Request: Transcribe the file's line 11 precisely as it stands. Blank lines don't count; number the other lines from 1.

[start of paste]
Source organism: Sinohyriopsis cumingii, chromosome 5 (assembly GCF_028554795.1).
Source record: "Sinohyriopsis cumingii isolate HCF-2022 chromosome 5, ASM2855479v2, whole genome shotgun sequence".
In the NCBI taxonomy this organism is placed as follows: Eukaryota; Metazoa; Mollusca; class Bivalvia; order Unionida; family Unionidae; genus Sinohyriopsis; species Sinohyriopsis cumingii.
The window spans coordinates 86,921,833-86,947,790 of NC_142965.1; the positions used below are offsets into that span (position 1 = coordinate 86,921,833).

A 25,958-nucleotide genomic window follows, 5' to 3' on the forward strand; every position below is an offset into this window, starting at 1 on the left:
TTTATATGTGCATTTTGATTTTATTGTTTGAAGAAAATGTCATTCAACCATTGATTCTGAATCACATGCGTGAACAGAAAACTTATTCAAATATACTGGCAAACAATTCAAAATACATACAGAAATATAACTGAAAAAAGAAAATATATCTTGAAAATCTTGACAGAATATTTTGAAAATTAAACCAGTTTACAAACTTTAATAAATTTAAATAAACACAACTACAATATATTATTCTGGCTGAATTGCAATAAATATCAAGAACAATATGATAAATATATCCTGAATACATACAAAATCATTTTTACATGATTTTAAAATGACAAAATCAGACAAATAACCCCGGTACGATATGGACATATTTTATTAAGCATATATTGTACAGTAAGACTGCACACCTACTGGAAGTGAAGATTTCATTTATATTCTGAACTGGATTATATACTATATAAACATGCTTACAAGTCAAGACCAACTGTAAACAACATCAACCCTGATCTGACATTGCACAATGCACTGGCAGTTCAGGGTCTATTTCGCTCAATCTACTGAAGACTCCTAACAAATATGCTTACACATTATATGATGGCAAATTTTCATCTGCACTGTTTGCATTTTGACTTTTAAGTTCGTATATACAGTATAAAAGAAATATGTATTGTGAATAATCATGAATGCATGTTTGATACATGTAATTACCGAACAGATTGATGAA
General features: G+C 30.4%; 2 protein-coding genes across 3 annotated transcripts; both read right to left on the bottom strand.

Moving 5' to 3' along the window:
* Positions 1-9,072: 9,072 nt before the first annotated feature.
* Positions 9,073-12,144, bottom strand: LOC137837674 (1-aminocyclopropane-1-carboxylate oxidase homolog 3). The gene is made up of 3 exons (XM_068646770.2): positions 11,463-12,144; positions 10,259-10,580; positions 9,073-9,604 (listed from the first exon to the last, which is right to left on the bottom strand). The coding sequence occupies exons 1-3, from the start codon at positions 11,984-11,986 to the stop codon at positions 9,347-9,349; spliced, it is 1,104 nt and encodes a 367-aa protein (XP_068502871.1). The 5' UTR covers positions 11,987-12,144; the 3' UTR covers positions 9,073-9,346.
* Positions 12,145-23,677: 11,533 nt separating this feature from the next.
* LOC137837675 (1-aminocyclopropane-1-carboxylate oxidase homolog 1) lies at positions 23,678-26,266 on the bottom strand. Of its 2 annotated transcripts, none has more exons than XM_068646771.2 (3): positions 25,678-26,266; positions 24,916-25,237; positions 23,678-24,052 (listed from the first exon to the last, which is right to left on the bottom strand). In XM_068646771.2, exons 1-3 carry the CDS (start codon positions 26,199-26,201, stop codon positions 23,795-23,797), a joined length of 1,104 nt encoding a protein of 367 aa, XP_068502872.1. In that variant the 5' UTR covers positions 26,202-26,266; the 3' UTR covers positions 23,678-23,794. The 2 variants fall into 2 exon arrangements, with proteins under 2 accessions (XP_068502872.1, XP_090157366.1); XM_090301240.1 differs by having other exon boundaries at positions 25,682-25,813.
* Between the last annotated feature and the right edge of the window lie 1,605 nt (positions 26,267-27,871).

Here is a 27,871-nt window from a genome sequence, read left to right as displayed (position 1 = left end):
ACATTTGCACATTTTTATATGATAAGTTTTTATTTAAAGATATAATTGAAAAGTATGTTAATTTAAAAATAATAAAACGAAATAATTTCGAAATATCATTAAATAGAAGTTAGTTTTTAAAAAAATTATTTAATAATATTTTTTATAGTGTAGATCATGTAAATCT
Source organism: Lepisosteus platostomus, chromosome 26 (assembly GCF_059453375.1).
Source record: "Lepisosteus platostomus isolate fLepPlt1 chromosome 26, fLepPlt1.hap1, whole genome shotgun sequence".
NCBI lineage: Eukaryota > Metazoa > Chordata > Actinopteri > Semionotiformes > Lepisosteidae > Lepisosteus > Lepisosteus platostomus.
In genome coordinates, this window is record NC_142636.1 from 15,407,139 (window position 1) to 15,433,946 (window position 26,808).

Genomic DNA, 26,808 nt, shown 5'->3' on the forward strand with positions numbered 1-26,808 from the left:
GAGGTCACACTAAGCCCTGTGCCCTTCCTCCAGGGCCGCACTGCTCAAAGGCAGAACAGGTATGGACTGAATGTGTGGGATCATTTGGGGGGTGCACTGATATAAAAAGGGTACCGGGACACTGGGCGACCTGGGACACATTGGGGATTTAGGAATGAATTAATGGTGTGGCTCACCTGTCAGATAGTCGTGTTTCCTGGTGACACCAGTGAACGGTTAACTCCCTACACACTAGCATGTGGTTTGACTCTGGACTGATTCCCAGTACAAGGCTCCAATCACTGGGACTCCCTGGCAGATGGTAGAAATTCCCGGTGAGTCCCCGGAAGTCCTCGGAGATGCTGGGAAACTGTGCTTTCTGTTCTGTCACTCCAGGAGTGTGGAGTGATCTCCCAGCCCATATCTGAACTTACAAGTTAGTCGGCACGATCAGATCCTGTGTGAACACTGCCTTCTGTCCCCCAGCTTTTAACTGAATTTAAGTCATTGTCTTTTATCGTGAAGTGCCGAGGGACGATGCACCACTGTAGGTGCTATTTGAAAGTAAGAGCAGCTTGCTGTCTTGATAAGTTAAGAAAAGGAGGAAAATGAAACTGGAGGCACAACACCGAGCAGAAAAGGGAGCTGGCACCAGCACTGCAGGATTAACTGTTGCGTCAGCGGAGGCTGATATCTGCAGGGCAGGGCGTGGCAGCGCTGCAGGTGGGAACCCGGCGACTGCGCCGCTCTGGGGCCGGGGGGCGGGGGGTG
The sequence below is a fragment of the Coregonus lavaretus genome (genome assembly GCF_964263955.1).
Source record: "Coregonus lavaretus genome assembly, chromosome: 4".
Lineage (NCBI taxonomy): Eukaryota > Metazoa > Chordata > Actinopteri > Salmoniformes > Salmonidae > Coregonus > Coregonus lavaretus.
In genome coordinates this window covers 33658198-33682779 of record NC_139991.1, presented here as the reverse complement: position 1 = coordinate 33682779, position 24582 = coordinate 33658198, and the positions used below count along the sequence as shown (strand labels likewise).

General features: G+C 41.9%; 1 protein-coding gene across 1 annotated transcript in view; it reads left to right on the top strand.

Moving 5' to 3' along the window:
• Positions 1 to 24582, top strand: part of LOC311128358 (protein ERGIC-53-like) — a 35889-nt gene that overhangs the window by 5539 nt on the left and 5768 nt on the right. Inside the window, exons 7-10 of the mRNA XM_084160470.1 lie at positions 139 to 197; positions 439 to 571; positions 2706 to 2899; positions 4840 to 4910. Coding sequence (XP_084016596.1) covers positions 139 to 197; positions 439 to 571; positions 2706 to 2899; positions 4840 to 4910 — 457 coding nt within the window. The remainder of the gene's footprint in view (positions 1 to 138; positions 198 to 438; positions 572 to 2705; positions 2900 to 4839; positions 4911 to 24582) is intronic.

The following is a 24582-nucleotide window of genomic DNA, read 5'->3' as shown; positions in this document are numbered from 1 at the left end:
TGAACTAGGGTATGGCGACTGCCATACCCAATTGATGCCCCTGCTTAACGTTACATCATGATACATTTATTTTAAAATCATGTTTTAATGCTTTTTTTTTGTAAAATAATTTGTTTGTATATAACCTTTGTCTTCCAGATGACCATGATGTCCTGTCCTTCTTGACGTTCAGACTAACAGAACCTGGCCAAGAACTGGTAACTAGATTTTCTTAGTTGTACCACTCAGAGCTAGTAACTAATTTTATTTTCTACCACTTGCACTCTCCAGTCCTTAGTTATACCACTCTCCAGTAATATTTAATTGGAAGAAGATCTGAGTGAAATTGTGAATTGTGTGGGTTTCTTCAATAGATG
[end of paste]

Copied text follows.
* Positions 12,145-23,677: 11,533 nt separating this feature from the next.